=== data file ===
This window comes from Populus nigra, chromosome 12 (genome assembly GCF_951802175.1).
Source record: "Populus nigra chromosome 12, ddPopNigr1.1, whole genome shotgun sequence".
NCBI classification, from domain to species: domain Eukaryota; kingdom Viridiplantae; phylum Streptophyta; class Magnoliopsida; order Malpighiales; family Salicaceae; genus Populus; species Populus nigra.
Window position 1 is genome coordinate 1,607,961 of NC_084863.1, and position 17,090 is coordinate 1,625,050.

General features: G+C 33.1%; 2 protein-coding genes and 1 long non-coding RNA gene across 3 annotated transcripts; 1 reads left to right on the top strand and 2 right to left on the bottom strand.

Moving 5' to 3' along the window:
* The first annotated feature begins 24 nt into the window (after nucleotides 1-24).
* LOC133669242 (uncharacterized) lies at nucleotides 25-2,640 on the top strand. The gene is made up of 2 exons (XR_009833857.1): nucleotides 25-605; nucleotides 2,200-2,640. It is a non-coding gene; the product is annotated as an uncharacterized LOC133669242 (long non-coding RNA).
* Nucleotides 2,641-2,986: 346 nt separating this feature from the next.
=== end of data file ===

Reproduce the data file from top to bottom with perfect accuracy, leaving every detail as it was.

This window comes from Populus nigra, chromosome 12 (genome assembly GCF_951802175.1).
Source record: "Populus nigra chromosome 12, ddPopNigr1.1, whole genome shotgun sequence".
NCBI classification, from domain to species: domain Eukaryota; kingdom Viridiplantae; phylum Streptophyta; class Magnoliopsida; order Malpighiales; family Salicaceae; genus Populus; species Populus nigra.
Window position 1 is genome coordinate 1,607,961 of NC_084863.1, and position 17,090 is coordinate 1,625,050.

General features: G+C 33.1%; 2 protein-coding genes and 1 long non-coding RNA gene across 3 annotated transcripts; 1 reads left to right on the top strand and 2 right to left on the bottom strand.

Moving 5' to 3' along the window:
* The first annotated feature begins 24 nt into the window (after nucleotides 1-24).
* LOC133669242 (uncharacterized) lies at nucleotides 25-2,640 on the top strand. The gene is made up of 2 exons (XR_009833857.1): nucleotides 25-605; nucleotides 2,200-2,640. It is a non-coding gene; the product is annotated as an uncharacterized LOC133669242 (long non-coding RNA).
* Nucleotides 2,641-2,986: 346 nt separating this feature from the next.